Saturday, June 30, 2012
I am participating in A Farewell to Arms read-a-long in conjunction with the World War I Reading challenge I am doing with the blog, War Through the Generations. You can visit their website here: http://warthroughthegenerations.wordpress.com
It's Friday and I am a week behind on this read-a-long. UGH. I must face the facts and accept that I am perpetually behind lately. June is just so busy this year and since I have written last I have turned another year older.
Read: Chapters 21-30
Beware that these discussions could contain spoilers.
1. “The coward dies a thousand deaths, the brave but one” is a statement made by Henry, and he and Catherine enter into a discourse about bravery. Do you think either character is brave and do you think Catherine is right when she says the brave die more deaths but just don’t talk about it? Explain.
I think Catherine and Henry are both very brave. They both volunteered of their own volition to participate in the war and that act alone makes them brave in my book. They both see wounded people and work tirelessly to help the sick and dying.
I do think Catherine is right when she states that the brave die more deaths but don't talk about it. War is horrible and the brave and the cowardly die a little bit each day as they face uncertain challenges and death. The constant state of stress alone must cause your soul to die a little bit everyday. I think the world is made up of many brave people. Brave people don't think what they are doing is brave, the think what they are doing is right and necessary for the greater good.
2. What do you think about Henry’s reaction to Catherine’s pregnancy announcement?
Catherine and Henry are weird. I mean, who talks like that? Their conversations make me uncomfortable because they are so odd. I think, initially Henry is shocked by Catherine's pregnancy announcement and it renders him silent. I think Catherine is happy to have a part of Henry growing inside her. Frankly I am shocked they didn't get married right away before Henry left as was the norm. Henry hasn't told a soul about it and he hasn't shared his personal thoughts with readers. I wonder why?
3. Why do you think Catherine suddenly feels like a whore rather than Henry’s wife? What does that say about her character?
First of all I think Catherine is mentally unstable. The death of her fiance, the war and the unstable relationship with Henry has taken its toll. She feels like a whore because he bought a hotel room to sleep with her before he left and they didn't buy the room as man and wife. The manager walked up to the room with them and he knew they weren't married which is probably why she felt like trash. Henry is clueless as to why she felt like a whore. Maybe she was trying to get a marriage proposal out of him and so he could make her an honest woman.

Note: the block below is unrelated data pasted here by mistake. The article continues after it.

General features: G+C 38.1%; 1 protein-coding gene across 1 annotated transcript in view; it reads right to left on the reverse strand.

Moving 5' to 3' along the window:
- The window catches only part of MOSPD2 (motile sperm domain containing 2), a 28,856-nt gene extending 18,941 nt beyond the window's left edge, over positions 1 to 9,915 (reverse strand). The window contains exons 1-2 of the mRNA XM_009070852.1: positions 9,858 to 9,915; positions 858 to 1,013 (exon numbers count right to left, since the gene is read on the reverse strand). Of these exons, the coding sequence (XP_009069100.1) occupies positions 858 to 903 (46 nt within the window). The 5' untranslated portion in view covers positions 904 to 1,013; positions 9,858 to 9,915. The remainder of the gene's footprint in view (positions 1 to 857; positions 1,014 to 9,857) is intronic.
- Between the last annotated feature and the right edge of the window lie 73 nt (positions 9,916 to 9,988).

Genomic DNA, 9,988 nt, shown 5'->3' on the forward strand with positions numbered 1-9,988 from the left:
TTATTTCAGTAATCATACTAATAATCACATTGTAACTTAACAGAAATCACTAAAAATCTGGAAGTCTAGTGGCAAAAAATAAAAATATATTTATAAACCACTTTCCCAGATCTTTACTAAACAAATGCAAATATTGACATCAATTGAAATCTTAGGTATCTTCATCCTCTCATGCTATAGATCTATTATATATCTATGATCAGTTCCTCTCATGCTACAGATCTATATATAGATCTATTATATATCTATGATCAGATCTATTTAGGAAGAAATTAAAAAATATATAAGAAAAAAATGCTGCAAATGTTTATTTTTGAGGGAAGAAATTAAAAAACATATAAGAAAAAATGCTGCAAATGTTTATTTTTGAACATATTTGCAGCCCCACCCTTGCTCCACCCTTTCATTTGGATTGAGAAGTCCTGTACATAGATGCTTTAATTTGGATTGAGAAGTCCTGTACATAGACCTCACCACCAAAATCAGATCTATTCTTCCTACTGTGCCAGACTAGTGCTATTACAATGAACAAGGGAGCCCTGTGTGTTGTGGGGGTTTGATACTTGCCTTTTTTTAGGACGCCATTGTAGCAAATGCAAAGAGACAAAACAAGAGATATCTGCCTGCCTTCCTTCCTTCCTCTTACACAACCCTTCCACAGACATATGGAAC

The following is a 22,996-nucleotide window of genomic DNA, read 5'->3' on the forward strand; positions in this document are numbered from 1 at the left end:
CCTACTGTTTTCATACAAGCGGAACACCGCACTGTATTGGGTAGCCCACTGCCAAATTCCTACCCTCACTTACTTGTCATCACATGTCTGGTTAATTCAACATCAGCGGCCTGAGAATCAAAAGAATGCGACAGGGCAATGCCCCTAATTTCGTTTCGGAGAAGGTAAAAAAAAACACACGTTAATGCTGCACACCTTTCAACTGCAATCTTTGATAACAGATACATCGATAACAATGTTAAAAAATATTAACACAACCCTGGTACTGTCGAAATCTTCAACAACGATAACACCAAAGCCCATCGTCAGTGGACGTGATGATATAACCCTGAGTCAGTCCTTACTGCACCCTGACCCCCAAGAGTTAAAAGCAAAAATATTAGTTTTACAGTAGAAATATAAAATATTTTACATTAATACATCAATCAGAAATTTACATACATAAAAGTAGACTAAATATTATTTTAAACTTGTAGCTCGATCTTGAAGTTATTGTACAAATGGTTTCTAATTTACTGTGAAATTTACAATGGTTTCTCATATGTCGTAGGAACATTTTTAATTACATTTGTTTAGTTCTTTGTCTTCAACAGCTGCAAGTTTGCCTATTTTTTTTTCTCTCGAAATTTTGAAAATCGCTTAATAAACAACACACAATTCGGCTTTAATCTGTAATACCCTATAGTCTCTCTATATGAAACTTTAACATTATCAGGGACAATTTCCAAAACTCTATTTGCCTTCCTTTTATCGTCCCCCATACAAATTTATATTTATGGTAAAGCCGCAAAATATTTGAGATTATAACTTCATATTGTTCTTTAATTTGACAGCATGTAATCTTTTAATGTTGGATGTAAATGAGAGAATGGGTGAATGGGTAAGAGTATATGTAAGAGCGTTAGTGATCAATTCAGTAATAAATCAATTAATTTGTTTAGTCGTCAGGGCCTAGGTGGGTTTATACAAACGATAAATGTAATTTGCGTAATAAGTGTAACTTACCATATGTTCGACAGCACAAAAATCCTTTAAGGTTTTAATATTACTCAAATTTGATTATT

4. When Henry is debating the feeling of defeat with the priest and the possible end to the war, Henry says, “‘They were beaten to start with. They were beaten when they took them from their farms and put them in the army. That is why the peasant has wisdom, because he is defeated from the start.’” How is this statement true or not true?
I don't agree with the statement that the peasant is defeated from the start. I do agree that the peasant has wisdom. The wisdom of a peasant is different than the wisdom of a king or of the middle class. The fighters of a war are typically uneducated, poor people because they have little options and war offers a steady wage and a chance at glory and making history. Many are conscripted in the army against their will but I believe most will fight to stay alive with the hope to see their families and home again.
5. What do you think about the way Hemingway describes the front?
I enjoyed reading about the front and the retreat. I would have liked a map included in the book so I could refer to the many places Hemingway mentions. Hemingway does a good job of accurately describing the Italian retreat of the war.
6. What do you think about the shift in the story from Henry’s therapy and his relationship with Catherine to the front and the retreat?
I was so glad the book took a turn away from Henry and Catherine's relationship and went back to focusing on the war. Although, I did wonder why Henry doesn't ruminate more on his relationship but maybe the stresses of the war and the bare act of survival, kick most of his thoughts of Catherine to the curb.
Next, I will be reading chapters 31-41 and completing the book.
Since I am behind on the posting schedule I will post as soon as I finish.